A woman uses instant messaging service WeChat in Hangzhou, Zhejiang province. HAN CHUANHAO / XINHUA
Popular brands, including Burberry, Mulberry, British Airways and Durex, are among British companies successfully using instant messaging application WeChat in the Chinese market.
Christopher Bailey, Burberry's chief creative officer, said: "WeChat opens up a huge new world of opportunity in the digital space. The exciting thing for us is the deeper and more meaningful way that we are able to tell our stories using this platform."
Burberry lets users view London Fashion Week catwalk shows on the app, listen to translated interviews with executives, and snap up digital vouchers and promotions.
British companies know they can reach Chinese consumers through social media. In 2016, WeChat had 768 million daily logged-in users, and 60 percent of Chinese shoppers searched Weibo, China's equivalent to Twitter, for brand information.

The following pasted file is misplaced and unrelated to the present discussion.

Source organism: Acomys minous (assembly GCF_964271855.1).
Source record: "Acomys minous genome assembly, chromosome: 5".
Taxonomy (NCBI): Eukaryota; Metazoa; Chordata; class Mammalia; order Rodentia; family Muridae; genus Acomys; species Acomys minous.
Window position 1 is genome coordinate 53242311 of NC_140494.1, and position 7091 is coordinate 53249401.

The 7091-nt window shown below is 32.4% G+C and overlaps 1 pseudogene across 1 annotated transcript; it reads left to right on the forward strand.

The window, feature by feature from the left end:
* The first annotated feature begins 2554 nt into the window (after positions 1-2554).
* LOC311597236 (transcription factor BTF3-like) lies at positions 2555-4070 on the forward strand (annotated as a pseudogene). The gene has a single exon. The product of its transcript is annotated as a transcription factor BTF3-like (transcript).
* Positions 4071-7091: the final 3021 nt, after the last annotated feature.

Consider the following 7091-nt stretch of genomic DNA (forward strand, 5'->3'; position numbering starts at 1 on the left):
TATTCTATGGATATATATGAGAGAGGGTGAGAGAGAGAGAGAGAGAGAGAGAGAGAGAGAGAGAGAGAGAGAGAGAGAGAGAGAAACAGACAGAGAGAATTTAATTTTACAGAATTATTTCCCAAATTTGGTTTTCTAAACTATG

But cracking Chinese online platforms is a tough task. Many Western brands have learnt the hard way that engaging Chinese users is not as simple as copying and pasting a translated post from Instagram or Facebook.
While British people might use Facebook to connect with friends, Twitter to share an article, and Apple Pay to buy a coffee, Chinese users might rely on WeChat to do all of them, and more.
Anne-Marie Verdin, brand director at Mulberry, said: "We are constantly looking for new platforms to communicate the depth and breadth of the Mulberry brand and tell the Mulberry story to our consumers.
"WeChat's advanced functionality and prominence in the daily lives of consumers means this will be a central tool to communicate with our audience in China."
Despite such success stories, WeChat is not a surefire way to crack the Chinese market, according to Domenica di Lieto, CEO of Emerging Communications, a digital agency with offices in London and Shanghai.
"There is a lot of misunderstanding about WeChat, people think it's the holy grail," said Di Lieto. "WeChat will only work if you've built up a following in the first place."